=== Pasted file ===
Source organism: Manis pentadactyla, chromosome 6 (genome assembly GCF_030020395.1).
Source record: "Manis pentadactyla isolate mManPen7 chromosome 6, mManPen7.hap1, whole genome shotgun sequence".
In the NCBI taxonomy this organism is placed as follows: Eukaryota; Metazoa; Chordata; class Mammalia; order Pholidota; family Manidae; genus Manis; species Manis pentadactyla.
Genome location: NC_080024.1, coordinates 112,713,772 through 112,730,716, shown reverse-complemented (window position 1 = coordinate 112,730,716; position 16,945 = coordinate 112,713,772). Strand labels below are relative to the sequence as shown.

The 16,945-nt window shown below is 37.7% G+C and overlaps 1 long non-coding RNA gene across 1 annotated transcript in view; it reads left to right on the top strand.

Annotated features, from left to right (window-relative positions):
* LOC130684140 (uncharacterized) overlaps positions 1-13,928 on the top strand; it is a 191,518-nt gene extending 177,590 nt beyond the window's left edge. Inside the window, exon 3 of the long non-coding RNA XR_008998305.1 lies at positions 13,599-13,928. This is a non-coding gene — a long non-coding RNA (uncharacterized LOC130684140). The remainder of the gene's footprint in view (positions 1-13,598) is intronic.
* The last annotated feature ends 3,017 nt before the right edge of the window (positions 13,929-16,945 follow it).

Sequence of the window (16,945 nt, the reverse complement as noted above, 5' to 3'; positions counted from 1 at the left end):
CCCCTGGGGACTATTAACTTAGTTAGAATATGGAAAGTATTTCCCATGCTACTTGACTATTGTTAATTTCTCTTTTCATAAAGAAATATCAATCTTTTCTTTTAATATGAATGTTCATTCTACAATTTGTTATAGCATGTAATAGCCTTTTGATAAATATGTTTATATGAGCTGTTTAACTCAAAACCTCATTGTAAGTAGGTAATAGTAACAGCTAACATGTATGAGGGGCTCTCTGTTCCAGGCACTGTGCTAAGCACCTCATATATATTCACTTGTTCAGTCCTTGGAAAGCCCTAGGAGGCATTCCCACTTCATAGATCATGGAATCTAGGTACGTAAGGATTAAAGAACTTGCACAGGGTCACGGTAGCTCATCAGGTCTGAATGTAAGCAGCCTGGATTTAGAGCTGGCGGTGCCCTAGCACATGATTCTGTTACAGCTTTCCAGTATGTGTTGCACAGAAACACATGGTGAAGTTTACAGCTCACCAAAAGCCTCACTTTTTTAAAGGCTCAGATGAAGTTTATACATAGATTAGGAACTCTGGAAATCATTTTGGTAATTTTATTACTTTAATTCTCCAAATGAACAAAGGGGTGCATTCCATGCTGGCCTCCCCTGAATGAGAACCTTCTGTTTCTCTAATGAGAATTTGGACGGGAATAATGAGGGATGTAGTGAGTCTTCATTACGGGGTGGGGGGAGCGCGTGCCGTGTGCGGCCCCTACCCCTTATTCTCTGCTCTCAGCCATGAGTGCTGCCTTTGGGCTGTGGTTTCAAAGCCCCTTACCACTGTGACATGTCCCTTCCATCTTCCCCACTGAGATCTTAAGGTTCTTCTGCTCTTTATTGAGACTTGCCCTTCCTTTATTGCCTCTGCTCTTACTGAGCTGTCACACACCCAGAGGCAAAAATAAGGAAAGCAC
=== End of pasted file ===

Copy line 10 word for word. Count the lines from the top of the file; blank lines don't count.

CCCCTGGGGACTATTAACTTAGTTAGAATATGGAAAGTATTTCCCATGCTACTTGACTATTGTTAATTTCTCTTTTCATAAAGAAATATCAATCTTTTCTTTTAATATGAATGTTCATTCTACAATTTGTTATAGCATGTAATAGCCTTTTGATAAATATGTTTATATGAGCTGTTTAACTCAAAACCTCATTGTAAGTAGGTAATAGTAACAGCTAACATGTATGAGGGGCTCTCTGTTCCAGGCACTGTGCTAAGCACCTCATATATATTCACTTGTTCAGTCCTTGGAAAGCCCTAGGAGGCATTCCCACTTCATAGATCATGGAATCTAGGTACGTAAGGATTAAAGAACTTGCACAGGGTCACGGTAGCTCATCAGGTCTGAATGTAAGCAGCCTGGATTTAGAGCTGGCGGTGCCCTAGCACATGATTCTGTTACAGCTTTCCAGTATGTGTTGCACAGAAACACATGGTGAAGTTTACAGCTCACCAAAAGCCTCACTTTTTTAAAGGCTCAGATGAAGTTTATACATAGATTAGGAACTCTGGAAATCATTTTGGTAATTTTATTACTTTAATTCTCCAAATGAACAAAGGGGTGCATTCCATGCTGGCCTCCCCTGAATGAGAACCTTCTGTTTCTCTAATGAGAATTTGGACGGGAATAATGAGGGATGTAGTGAGTCTTCATTACGGGGTGGGGGGAGCGCGTGCCGTGTGCGGCCCCTACCCCTTATTCTCTGCTCTCAGCCATGAGTGCTGCCTTTGGGCTGTGGTTTCAAAGCCCCTTACCACTGTGACATGTCCCTTCCATCTTCCCCACTGAGATCTTAAGGTTCTTCTGCTCTTTATTGAGACTTGCCCTTCCTTTATTGCCTCTGCTCTTACTGAGCTGTCACACACCCAGAGGCAAAAATAAGGAAAGCAC